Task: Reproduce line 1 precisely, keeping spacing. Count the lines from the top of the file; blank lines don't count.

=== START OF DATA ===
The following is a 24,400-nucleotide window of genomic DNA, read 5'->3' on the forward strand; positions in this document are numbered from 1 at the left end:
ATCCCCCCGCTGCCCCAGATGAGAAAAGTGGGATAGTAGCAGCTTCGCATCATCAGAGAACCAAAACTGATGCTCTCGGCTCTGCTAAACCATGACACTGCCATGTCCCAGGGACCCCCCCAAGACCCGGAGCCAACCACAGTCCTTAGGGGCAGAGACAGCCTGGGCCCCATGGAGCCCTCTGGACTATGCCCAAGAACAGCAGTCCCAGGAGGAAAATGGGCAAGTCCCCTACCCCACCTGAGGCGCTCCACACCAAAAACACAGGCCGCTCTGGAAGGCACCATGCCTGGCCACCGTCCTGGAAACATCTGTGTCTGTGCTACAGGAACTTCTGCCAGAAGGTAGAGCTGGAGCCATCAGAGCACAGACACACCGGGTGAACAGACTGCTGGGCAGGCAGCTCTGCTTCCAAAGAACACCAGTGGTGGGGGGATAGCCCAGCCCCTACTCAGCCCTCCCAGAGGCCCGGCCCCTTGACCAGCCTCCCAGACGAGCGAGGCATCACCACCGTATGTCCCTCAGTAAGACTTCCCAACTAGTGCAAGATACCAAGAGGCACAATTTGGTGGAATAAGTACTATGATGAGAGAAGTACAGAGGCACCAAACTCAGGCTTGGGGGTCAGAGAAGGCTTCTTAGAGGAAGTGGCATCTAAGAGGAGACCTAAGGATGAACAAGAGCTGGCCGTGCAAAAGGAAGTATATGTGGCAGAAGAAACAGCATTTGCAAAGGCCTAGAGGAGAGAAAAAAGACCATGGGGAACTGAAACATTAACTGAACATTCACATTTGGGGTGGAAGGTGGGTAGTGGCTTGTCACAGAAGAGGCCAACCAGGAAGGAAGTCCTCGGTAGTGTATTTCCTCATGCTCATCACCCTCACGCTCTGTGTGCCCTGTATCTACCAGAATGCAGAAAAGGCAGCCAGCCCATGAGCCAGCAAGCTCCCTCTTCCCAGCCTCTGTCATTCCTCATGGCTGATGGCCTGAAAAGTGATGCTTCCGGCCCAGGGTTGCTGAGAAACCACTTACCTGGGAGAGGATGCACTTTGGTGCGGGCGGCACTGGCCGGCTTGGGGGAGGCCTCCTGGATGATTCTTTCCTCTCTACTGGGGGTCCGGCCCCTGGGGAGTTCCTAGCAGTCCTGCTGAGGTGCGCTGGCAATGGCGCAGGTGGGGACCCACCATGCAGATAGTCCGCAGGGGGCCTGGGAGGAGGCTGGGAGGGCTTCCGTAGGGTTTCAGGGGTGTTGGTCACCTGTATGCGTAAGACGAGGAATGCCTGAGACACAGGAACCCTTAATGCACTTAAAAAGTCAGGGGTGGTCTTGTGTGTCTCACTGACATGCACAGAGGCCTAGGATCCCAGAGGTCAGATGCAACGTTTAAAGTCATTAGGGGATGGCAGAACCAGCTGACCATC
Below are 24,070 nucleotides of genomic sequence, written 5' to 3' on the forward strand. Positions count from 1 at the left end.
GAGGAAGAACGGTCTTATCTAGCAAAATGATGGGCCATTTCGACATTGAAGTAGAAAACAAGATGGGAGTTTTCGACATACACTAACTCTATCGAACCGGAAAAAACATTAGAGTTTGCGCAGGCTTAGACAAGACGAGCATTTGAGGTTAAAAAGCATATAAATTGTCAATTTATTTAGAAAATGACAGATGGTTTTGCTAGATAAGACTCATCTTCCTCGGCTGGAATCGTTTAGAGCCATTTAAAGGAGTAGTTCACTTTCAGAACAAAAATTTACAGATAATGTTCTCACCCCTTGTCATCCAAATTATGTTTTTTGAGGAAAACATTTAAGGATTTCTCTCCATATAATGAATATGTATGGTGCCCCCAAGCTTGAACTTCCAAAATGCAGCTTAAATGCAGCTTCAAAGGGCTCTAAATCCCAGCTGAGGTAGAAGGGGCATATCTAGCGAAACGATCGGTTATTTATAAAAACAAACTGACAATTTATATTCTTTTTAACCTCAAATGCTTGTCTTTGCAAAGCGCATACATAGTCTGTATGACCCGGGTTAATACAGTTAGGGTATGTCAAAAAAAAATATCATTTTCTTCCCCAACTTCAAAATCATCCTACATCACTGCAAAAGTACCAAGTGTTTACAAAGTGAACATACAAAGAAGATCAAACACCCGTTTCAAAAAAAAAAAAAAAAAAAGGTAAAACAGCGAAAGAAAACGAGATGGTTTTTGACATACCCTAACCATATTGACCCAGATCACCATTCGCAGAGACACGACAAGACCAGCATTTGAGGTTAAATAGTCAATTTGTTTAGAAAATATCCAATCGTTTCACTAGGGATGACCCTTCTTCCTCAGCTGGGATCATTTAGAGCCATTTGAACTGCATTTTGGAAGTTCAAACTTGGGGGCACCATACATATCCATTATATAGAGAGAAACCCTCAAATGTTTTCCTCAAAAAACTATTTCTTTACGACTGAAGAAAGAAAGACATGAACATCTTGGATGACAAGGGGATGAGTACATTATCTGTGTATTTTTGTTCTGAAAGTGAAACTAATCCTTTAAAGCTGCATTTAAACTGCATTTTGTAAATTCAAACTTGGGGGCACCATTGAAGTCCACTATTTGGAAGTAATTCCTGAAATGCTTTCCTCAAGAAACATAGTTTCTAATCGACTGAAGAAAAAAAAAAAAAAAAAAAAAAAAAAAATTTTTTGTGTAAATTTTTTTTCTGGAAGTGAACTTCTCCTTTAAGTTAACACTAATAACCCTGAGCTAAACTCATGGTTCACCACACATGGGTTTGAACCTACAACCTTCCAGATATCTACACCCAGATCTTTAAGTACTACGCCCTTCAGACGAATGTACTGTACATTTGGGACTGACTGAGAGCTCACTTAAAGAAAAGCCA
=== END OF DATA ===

The following is a 24,400-nucleotide window of genomic DNA, read 5'->3' on the forward strand; positions in this document are numbered from 1 at the left end: